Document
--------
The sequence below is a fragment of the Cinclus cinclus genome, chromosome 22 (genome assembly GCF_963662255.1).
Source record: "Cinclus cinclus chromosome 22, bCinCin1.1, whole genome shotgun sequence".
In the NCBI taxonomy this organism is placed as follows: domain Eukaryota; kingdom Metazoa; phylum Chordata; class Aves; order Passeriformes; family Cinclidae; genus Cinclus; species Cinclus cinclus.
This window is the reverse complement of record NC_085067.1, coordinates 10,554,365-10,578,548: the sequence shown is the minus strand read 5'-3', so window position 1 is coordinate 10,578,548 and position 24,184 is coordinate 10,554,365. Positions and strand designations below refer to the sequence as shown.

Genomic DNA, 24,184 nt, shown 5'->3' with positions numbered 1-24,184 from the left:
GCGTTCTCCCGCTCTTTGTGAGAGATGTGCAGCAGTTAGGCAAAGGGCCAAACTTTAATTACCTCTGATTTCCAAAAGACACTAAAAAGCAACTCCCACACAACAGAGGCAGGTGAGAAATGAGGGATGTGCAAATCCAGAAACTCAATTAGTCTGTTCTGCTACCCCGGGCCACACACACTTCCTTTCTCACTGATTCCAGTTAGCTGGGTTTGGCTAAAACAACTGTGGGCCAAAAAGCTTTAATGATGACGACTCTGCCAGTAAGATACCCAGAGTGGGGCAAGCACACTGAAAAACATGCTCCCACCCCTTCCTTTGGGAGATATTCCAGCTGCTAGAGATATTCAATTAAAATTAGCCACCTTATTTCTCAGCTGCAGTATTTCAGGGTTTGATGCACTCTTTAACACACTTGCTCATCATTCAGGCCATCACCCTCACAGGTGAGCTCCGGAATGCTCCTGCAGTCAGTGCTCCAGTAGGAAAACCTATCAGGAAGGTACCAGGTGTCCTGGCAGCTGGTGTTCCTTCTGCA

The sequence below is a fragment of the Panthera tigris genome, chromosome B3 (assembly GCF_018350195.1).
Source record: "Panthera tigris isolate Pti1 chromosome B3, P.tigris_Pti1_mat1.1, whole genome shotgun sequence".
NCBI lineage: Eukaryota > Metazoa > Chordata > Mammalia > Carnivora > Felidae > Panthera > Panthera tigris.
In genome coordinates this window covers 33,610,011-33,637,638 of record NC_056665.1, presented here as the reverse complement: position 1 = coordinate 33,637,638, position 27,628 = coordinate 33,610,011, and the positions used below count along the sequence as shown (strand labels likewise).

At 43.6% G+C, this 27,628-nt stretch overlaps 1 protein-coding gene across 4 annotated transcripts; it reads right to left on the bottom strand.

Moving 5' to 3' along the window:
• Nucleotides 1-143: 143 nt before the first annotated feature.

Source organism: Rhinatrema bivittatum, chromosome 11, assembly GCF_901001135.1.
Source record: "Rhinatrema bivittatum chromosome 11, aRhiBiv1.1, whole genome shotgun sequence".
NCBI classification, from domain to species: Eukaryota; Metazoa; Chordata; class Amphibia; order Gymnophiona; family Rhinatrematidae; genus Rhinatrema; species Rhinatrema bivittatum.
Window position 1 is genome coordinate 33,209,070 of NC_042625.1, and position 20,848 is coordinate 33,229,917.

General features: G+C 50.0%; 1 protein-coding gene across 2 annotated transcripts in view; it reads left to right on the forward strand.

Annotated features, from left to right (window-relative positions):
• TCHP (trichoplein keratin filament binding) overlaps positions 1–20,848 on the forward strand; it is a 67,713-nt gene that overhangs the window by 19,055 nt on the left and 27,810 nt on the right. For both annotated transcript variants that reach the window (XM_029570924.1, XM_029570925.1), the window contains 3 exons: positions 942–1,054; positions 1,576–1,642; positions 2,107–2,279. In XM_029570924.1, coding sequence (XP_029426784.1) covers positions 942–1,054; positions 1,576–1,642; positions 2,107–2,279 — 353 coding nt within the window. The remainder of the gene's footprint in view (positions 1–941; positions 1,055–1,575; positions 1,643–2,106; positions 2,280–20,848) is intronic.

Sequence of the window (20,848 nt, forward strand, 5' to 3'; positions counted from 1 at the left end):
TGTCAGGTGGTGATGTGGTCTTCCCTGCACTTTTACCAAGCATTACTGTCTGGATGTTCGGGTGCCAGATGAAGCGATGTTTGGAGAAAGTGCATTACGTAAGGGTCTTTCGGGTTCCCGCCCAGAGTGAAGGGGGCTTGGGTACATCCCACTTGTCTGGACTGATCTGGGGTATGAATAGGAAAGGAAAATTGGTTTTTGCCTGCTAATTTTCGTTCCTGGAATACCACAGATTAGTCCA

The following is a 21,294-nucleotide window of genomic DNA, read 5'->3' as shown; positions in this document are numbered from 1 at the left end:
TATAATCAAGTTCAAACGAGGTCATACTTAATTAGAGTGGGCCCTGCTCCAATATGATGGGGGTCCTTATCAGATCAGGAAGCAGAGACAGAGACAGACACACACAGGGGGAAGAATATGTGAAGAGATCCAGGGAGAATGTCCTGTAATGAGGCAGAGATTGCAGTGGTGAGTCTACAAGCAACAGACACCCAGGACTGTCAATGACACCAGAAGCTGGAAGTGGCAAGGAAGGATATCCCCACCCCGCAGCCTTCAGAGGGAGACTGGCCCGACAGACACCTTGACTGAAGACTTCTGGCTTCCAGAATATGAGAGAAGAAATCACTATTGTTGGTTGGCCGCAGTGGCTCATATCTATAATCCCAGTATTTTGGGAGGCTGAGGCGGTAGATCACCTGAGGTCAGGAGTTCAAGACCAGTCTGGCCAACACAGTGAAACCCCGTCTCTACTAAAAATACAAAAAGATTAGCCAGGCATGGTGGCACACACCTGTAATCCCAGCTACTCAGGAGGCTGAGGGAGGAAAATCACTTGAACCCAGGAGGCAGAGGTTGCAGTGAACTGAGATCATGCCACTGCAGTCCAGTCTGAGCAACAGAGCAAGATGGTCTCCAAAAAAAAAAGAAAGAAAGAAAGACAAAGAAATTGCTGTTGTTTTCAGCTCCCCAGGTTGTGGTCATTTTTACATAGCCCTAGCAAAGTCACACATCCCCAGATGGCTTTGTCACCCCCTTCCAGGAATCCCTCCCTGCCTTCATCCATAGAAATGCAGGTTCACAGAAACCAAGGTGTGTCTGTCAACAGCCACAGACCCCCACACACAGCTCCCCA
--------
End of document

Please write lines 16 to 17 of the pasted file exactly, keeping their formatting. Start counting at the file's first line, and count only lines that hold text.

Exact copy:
NCBI classification, from domain to species: Eukaryota; Metazoa; Chordata; class Amphibia; order Gymnophiona; family Rhinatrematidae; genus Rhinatrema; species Rhinatrema bivittatum.
Window position 1 is genome coordinate 33,209,070 of NC_042625.1, and position 20,848 is coordinate 33,229,917.